Treating Opioid Use Disorder: Medical Cannabis and Traditional Medicine

by Ravi Chandiramani, N.D.

We’re in the midst of an opioid epidemic. Opioids include heroin as well as Vicodin, Percocet, Oxycontin, morphine and fentanyl. The associated “epidemic” means that an abnormally high number of Americans meet criteria for opioid use disorder (OUD) and are dying from overdoses at record numbers.

The criteria for OUD include taking opioids in larger amounts or over a longer period of time than intended; intense cravings for or desire to use opioids; continued use of opioids despite persistent or recurrent social, interpersonal, legal or occupational problems; and withdrawal symptoms such as nausea, diarrhea, pain and agitation when the pills are not taken.

It may help to understand how we got here when considering that in 2012 alone, 259 million opioid prescriptions were written by U.S. prescribers — that’s enough for every American adult to have his or her very own bottle of pain pills.

Deaths by opioids have outpaced deaths by more traditional killers, such as heart disease, car accidents and guns, making this epidemic the first medical system-derived epidemic in human history.

Conventional/Traditional Treatment of OUD

Treatment of OUD is first concerned with the management of acute withdrawal symptoms, which typically last between one and three weeks, and then the longer, more protracted post-acute withdrawal symptoms (PAWS), which can last a year or longer. This is largely achieved with a combination of medications such as buprenorphine and naltrexone; group, individual and family counseling; and peer support. While some medications can be extremely helpful in managing symptoms, the choice of intervention, regimen and duration of therapy are important considerations in providing individualized care to patients.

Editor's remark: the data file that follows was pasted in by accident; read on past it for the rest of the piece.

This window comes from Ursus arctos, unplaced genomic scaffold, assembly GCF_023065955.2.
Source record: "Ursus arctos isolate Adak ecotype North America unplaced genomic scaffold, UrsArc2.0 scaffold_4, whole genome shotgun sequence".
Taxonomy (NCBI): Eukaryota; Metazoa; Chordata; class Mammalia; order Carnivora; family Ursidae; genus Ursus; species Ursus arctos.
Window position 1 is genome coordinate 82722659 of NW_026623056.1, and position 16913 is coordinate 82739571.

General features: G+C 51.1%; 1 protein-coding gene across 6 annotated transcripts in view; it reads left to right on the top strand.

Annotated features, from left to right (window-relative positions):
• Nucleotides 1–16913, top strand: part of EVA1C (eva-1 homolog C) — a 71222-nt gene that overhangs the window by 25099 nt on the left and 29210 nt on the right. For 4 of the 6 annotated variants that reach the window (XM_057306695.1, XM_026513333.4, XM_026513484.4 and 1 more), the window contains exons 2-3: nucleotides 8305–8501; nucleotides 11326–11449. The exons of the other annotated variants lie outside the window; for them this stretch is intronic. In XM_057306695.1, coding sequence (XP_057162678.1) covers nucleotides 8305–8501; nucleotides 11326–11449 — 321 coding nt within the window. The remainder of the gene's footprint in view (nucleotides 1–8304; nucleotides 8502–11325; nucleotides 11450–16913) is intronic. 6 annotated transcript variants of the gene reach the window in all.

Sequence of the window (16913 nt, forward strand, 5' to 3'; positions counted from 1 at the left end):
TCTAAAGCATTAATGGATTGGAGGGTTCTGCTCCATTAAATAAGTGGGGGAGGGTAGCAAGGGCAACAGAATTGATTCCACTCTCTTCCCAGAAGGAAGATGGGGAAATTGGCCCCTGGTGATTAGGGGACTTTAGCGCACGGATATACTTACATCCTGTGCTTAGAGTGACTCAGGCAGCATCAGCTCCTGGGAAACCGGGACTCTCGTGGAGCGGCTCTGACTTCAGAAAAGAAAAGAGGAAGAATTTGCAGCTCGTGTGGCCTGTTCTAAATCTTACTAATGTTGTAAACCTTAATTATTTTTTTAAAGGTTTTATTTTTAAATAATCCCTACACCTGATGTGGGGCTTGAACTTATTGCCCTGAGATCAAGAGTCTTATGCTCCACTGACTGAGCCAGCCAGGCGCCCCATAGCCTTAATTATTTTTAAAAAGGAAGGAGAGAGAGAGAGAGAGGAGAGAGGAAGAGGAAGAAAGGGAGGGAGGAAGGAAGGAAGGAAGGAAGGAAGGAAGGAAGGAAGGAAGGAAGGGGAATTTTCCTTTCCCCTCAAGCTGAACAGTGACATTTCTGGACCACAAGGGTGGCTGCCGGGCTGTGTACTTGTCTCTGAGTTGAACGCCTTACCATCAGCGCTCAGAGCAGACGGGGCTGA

Naturopathic medicine can be very beneficial in gently assisting the body back into equilibrium once the opioids have been reduced or removed. The longer an individual uses opioids, the greater the likelihood he or she will have to deal with one or more downstream effects of the opioids on body systems. These include bowel dysfunction — of which constipation is the most prevalent; insomnia; nausea and vomiting; and low testosterone in men and women and low estrogen levels in women, causing reduced sexual function, decreased libido, infertility, mood disorders, osteopenia and osteoporosis. Overnight sleep studies, therapeutic nutrition and hormone replacement strategies may all be useful in returning the body to balance after opioids.

Complementary and alternative modalities such as massage therapy, aromatherapy and acupuncture have proven efficacy in the adjunct treatment of pain, anxiety, insomnia, poor appetite and depression. These treatments also commonly add to patients’ overall sense of well-being, which is an all-important ally for patients dealing with acute and post-acute withdrawal symptoms.

Medically-supervised cannabis is another tool providing tangible benefits for opioid-dependent individuals. Cannabis is particularly useful in providing symptomatic relief in patients undergoing acute withdrawal. Acute withdrawal symptoms such as body aches, insomnia, anxiety and agitation, nausea and vomiting, lack of appetite and more can occur every time the opioid dose is reduced and almost certainly occurs once opioid use has been stopped altogether. Cannabis’ greatest benefit in treating post-acute withdrawal symptoms is in decreasing cravings, which are the No. 1 predictor of relapse. It also helps with other post-acute withdrawal such as insomnia, anxiety and increased sensitivity to stress.

Ravi Chandiramani, N.D. is the medical director and co-founder of Blue Door Therapeutics, an outpatient opioid treatment center that combines the use of medical cannabis with traditional medicine, alternative and naturopathic therapeutics as an exit strategy for opioid dependence; his holistic approach to the treatment of substance use disorders has been refined over a decade of direct clinical experience with more than 1,000 patients

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